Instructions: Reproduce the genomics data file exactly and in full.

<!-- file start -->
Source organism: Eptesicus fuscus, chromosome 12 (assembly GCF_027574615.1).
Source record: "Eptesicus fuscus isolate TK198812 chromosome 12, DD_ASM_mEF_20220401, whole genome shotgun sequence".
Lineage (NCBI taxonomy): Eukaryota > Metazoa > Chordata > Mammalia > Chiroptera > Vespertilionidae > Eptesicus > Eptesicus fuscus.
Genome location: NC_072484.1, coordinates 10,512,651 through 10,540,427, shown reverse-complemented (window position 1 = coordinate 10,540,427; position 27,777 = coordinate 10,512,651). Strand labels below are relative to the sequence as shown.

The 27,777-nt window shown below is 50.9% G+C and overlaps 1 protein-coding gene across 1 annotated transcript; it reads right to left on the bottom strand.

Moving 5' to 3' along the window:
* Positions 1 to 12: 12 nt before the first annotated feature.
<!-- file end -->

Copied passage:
Source organism: Eptesicus fuscus, chromosome 12 (assembly GCF_027574615.1).
Source record: "Eptesicus fuscus isolate TK198812 chromosome 12, DD_ASM_mEF_20220401, whole genome shotgun sequence".
Lineage (NCBI taxonomy): Eukaryota > Metazoa > Chordata > Mammalia > Chiroptera > Vespertilionidae > Eptesicus > Eptesicus fuscus.
Genome location: NC_072484.1, coordinates 10,512,651 through 10,540,427, shown reverse-complemented (window position 1 = coordinate 10,540,427; position 27,777 = coordinate 10,512,651). Strand labels below are relative to the sequence as shown.

The 27,777-nt window shown below is 50.9% G+C and overlaps 1 protein-coding gene across 1 annotated transcript; it reads right to left on the bottom strand.

Moving 5' to 3' along the window:
* Positions 1 to 12: 12 nt before the first annotated feature.